Deprotection of the Fmoc-Protecting Group

Two Fmoc-protected Rink-amide crowns (loading 7.7 mM/g), were placed in a scintillation vial and immersed in piperidine solution (20% in DMF, 2 mL) for 20 minutes, with shaking. After rinsing with DMF (3×2 mL) and DCM (3×2 mL), the crowns were immersed in a solution of bromophenol blue (0.01% w/v bromophenol blue in MeOH, 5 mL), until equal colouration was achieved and the crowns were then rinsed in MeOH and dried.

Coupling of the Fmoc-PBD

A solution of Fmoc-PBD 7b (17.18 mg, 3.08×10−5 mol), HOBt (8.32 mg, 6.16×10−5 mol) and diisopropylcarbodiimide (10.62 mL, 6.16×10−5 mol) in NMP (500 mL) was added to the scintillation vial with the crowns.

Coupling was monitored by the loss of the bromophenol blue colouration on the crowns. The reaction was allowed to proceed overnight and was repeated until complete colour loss had occurred. The crowns were then washed with DMF (3×2 mL), DCM (3×2 mL), MeOH (1×2 mL) and allowed to air-dry.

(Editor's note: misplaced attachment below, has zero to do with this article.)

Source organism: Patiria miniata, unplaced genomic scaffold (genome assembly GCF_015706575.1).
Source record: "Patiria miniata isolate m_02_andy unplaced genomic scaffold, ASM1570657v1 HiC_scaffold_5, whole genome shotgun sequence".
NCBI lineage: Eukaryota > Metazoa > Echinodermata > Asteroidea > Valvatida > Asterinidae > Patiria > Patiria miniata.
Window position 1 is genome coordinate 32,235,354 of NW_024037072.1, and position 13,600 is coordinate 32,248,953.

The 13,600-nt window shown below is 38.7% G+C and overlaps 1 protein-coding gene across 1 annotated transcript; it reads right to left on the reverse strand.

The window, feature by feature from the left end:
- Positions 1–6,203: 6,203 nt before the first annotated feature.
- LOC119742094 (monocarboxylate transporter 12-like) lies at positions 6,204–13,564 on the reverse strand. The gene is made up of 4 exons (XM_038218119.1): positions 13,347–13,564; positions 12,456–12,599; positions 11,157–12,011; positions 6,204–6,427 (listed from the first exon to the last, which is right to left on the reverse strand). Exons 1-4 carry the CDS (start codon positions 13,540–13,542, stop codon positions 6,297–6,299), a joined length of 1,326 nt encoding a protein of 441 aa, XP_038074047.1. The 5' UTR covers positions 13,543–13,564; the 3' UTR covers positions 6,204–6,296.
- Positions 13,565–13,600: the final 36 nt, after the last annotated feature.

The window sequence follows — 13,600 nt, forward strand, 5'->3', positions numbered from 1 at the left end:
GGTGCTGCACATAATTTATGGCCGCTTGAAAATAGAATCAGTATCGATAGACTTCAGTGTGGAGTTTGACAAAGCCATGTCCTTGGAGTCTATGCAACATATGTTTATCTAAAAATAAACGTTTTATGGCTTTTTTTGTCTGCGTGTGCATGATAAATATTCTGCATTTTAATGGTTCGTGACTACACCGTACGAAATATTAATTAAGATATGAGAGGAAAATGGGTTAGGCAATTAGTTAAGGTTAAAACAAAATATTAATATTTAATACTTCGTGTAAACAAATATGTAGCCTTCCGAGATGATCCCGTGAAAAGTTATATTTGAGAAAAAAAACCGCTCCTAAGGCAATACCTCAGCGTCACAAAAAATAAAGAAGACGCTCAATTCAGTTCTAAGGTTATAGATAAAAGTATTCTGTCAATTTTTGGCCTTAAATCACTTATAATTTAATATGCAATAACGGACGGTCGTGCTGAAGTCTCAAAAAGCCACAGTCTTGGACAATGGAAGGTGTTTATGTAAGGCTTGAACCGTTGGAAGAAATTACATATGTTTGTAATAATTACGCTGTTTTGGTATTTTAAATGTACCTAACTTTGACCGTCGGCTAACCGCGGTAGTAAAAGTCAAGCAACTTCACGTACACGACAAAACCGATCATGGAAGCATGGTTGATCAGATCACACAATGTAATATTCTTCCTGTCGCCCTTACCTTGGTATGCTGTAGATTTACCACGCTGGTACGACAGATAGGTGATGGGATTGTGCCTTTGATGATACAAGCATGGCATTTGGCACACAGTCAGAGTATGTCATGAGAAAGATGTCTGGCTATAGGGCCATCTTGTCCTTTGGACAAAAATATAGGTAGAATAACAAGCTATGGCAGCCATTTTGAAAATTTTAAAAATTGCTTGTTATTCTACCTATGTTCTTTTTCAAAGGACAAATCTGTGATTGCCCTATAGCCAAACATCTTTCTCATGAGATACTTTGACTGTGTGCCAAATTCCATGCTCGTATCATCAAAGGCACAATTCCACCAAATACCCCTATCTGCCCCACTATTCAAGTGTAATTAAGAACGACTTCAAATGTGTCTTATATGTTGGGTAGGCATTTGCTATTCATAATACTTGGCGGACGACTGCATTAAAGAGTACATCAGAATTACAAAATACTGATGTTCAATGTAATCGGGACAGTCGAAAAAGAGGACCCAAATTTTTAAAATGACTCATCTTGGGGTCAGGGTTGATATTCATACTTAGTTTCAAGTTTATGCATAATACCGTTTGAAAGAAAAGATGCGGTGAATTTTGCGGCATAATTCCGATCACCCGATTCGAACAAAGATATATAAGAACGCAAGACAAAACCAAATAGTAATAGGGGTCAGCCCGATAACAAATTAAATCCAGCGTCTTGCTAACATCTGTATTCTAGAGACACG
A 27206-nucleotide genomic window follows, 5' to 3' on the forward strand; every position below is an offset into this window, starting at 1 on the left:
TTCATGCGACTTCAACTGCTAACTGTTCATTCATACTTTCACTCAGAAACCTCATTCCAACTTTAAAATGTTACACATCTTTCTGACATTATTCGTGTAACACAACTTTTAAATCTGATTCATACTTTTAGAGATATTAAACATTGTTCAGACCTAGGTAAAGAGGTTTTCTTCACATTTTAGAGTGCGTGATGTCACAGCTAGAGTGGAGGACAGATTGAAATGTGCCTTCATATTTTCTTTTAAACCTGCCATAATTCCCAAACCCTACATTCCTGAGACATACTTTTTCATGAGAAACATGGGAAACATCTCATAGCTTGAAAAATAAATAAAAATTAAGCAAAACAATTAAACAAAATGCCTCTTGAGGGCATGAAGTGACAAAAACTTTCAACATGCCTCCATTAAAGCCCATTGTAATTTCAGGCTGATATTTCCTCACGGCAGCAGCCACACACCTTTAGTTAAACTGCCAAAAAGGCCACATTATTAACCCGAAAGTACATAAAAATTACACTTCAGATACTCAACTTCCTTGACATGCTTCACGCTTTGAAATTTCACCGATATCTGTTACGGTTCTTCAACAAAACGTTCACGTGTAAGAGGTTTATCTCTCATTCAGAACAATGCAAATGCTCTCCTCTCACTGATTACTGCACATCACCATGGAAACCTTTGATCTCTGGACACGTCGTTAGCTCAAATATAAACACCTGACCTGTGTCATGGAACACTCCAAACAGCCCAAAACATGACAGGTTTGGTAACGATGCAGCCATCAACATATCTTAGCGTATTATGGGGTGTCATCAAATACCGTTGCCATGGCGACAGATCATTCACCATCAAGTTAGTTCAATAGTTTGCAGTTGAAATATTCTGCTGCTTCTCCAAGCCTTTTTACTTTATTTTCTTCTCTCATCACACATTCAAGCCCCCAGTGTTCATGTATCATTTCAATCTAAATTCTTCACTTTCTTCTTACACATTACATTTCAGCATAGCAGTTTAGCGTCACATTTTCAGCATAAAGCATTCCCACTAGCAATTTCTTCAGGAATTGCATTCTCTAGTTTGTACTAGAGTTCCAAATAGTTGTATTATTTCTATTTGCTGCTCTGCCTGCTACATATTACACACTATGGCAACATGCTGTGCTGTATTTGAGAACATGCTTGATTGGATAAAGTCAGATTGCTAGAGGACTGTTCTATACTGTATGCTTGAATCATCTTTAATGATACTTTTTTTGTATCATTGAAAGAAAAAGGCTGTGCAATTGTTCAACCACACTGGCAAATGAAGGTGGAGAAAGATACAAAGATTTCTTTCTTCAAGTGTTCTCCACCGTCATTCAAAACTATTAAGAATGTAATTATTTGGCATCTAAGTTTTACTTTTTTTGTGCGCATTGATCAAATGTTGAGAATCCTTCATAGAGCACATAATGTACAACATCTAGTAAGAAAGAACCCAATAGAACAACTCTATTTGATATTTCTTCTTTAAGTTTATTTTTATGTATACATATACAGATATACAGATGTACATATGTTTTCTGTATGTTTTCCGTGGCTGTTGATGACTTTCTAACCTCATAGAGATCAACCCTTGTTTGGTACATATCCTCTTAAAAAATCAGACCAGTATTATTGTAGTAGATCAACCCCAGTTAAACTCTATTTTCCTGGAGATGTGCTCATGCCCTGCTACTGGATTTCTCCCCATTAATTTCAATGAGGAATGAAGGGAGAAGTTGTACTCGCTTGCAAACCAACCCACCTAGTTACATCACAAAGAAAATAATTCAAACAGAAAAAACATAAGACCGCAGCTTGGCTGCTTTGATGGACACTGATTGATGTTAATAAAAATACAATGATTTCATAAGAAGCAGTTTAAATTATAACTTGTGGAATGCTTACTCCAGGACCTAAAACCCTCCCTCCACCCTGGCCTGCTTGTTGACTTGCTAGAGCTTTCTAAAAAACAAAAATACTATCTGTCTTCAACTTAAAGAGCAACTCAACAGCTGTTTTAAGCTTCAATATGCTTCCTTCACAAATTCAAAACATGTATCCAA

N-Fmoc Deprotection

A single crown was immersed in the piperidine solution (20% in DMF, 1 mL) for 20 minutes with shaking. After rinsing with DMF (3×1 mL), and DCM (3×1 mL), the crown was rinsed in MeOH (1×1 mL) and allowed to air-dry.

B. Attachment of Nvoc-PBD (7a) to Synphase Crowns

Coupling of the Nvoc-PBD (7a)

The general method for modification and attachment of the Fmoc-PBD 7b was employed. The Nvoc-PBD 7a was coupled as a 0.62M solution overnight.

Deprotection of the Nvoc-protecting Group

A single crown was immersed in DMSO containing 1% ethanolamine (2 mL) and irradiated at λ=365 nm for 2 hours, with shaking. After rinsing with DMF (3×1 mL), and DCM (3×1 mL), the crown was rinsed in MeOH (1×1 mL) and allowed to air-dry.